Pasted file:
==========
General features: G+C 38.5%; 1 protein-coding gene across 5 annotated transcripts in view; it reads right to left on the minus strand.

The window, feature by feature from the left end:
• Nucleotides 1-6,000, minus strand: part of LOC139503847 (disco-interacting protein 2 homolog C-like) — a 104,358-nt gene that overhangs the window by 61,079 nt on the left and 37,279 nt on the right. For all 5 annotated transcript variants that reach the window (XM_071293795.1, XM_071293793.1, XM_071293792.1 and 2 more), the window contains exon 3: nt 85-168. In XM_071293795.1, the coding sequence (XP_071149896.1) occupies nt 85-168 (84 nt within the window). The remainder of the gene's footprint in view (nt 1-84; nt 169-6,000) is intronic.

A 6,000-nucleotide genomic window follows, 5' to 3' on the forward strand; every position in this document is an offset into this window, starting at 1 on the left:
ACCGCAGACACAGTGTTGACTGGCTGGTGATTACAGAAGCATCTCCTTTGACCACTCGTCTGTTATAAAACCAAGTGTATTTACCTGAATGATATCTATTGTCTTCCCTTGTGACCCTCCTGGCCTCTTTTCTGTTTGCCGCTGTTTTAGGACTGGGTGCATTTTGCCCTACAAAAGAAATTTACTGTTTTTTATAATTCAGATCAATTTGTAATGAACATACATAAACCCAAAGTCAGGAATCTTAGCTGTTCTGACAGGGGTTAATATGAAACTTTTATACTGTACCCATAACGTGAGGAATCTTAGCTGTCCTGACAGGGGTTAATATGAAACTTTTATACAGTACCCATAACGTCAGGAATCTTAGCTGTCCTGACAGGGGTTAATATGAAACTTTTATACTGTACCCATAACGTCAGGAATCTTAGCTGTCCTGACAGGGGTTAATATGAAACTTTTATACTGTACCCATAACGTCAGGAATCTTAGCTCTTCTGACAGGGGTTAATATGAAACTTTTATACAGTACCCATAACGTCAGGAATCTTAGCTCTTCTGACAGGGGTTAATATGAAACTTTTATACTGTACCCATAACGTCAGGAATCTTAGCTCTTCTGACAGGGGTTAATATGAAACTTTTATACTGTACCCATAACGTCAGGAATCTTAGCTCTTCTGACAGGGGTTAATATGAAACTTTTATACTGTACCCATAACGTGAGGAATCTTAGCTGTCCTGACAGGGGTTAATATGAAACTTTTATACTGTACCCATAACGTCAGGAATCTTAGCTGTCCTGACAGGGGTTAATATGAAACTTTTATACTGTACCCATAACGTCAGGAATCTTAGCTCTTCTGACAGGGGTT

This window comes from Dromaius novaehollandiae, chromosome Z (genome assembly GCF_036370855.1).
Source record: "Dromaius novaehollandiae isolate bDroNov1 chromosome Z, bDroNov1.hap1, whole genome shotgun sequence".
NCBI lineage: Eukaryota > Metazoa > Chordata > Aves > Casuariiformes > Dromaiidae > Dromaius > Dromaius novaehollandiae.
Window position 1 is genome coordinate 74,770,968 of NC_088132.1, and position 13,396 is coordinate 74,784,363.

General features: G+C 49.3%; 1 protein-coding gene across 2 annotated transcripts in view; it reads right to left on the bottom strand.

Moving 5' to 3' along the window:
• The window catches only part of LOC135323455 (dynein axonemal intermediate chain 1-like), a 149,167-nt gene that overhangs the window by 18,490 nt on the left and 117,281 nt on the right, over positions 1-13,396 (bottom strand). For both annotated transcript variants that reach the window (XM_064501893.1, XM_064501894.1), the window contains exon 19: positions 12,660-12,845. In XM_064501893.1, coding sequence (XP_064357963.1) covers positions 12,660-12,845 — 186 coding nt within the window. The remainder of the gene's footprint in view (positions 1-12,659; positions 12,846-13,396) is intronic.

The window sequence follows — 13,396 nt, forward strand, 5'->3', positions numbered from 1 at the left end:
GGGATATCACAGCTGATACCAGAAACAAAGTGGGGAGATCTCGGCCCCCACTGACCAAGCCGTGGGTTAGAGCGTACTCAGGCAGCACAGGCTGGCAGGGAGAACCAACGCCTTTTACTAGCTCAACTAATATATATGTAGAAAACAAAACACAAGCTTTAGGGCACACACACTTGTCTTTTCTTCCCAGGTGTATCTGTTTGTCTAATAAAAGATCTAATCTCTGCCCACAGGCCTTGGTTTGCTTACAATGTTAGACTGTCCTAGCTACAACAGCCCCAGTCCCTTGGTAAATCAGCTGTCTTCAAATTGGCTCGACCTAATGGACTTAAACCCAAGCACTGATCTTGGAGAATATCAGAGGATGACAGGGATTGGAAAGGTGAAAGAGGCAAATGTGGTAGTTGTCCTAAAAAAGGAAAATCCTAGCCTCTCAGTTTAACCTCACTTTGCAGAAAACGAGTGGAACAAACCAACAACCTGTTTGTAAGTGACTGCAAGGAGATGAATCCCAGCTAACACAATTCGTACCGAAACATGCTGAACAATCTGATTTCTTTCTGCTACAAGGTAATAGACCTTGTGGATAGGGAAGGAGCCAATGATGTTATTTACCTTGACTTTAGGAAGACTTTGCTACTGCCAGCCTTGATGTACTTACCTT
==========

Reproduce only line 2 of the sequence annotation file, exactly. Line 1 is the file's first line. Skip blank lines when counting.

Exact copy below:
The window, feature by feature from the left end: